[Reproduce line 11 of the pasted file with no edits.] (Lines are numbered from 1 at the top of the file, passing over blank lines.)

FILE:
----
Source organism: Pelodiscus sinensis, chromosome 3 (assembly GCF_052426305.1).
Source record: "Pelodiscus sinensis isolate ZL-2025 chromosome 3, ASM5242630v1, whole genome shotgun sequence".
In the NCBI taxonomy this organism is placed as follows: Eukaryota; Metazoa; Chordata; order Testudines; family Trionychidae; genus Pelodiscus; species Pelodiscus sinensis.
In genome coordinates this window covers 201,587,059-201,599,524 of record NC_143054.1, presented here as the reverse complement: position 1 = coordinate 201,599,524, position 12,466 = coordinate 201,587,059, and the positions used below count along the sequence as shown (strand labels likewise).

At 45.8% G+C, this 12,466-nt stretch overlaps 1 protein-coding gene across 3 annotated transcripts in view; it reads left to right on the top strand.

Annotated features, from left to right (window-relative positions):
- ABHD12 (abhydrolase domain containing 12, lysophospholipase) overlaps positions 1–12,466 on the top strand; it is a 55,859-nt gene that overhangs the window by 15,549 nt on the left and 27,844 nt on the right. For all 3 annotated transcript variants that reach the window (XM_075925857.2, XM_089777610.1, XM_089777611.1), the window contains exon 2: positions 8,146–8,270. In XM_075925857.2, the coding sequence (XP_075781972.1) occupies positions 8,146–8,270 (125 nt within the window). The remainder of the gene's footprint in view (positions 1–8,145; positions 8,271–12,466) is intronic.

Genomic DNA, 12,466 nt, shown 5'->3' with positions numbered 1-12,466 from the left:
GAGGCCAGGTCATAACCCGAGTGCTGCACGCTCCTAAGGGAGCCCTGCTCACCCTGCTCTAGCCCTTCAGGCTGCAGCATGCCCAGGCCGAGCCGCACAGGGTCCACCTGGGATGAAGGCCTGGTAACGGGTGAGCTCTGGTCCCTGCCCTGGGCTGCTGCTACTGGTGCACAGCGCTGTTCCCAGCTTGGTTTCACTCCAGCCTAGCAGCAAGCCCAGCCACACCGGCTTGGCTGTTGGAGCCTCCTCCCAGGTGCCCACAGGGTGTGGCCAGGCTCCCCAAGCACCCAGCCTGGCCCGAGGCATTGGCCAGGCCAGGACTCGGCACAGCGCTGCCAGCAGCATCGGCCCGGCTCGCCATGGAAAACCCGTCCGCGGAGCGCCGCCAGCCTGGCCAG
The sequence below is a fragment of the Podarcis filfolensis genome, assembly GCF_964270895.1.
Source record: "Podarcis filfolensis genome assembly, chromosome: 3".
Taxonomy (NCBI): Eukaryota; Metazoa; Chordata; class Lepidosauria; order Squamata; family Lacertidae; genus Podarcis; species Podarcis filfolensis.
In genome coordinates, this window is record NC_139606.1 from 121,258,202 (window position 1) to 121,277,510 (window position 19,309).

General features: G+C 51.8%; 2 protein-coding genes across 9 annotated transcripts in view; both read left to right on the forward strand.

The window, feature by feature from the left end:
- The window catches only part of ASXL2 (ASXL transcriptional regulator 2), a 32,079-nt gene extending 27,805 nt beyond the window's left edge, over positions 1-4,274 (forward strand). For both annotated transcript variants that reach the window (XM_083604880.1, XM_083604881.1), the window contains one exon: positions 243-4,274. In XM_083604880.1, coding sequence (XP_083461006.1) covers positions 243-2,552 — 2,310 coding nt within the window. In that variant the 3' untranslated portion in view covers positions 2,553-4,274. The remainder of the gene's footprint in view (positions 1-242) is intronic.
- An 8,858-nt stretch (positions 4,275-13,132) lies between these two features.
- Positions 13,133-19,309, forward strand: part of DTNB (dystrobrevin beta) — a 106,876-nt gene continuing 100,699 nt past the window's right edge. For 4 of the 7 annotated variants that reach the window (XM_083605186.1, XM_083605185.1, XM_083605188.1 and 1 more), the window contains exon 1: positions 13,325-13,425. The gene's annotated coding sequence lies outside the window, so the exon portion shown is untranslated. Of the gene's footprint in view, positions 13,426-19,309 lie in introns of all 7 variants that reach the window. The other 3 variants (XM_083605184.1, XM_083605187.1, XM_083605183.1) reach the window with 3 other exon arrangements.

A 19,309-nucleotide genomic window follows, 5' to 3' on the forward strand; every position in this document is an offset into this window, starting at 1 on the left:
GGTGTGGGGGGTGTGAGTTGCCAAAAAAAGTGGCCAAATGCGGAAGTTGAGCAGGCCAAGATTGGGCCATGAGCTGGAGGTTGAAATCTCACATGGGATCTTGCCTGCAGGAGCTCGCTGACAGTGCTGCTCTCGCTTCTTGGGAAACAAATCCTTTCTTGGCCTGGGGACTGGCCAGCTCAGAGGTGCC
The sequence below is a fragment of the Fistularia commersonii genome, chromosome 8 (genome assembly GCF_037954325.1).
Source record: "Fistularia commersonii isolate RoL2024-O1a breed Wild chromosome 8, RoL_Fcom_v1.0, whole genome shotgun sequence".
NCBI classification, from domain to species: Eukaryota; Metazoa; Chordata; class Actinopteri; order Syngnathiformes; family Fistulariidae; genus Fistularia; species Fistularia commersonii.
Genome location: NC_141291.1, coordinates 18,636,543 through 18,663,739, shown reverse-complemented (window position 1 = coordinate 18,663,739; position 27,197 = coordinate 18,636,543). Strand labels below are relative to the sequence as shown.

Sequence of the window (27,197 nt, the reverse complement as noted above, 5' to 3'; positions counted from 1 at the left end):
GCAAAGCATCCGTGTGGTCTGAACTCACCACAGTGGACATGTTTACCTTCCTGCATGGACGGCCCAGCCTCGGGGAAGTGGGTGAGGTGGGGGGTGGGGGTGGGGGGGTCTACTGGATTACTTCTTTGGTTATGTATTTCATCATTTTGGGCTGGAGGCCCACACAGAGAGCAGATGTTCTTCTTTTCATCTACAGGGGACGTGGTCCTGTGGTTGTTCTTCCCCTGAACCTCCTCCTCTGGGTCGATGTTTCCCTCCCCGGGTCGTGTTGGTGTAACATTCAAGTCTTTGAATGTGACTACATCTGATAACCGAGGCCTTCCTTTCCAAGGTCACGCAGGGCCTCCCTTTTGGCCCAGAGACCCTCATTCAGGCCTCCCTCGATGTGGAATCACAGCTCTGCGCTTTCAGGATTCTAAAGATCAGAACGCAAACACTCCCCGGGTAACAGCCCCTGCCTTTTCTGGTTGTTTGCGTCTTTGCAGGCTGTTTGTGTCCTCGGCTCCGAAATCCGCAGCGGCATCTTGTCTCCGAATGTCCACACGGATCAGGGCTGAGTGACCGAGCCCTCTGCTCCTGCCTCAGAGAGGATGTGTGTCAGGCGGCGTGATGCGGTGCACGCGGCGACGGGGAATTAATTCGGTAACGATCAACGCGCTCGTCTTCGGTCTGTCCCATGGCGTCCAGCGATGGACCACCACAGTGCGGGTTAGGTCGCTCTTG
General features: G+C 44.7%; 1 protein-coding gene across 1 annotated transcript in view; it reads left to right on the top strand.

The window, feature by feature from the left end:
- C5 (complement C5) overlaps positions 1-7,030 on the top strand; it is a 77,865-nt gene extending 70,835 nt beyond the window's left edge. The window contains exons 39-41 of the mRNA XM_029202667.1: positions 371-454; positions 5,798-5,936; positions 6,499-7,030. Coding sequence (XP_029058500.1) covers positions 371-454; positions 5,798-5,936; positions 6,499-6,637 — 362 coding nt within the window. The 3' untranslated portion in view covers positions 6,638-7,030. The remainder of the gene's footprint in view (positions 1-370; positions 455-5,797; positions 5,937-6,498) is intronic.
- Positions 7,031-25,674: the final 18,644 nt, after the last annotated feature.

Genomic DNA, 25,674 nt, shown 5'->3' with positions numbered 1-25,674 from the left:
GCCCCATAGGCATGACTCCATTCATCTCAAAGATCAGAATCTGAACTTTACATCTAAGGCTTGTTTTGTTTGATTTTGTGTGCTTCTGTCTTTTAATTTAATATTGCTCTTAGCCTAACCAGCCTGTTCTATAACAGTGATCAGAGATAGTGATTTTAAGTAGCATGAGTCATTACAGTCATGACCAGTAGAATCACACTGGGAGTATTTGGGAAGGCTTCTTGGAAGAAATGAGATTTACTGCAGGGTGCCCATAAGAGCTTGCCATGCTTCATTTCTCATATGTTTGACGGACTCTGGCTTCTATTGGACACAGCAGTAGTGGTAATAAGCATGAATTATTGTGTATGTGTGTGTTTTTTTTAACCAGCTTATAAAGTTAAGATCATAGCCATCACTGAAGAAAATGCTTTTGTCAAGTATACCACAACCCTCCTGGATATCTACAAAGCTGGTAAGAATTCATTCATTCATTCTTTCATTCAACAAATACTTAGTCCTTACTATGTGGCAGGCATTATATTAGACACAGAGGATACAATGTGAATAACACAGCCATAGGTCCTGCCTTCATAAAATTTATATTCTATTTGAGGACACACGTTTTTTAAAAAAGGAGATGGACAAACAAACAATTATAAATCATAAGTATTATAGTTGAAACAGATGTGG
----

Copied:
Source record: "Podarcis filfolensis genome assembly, chromosome: 3".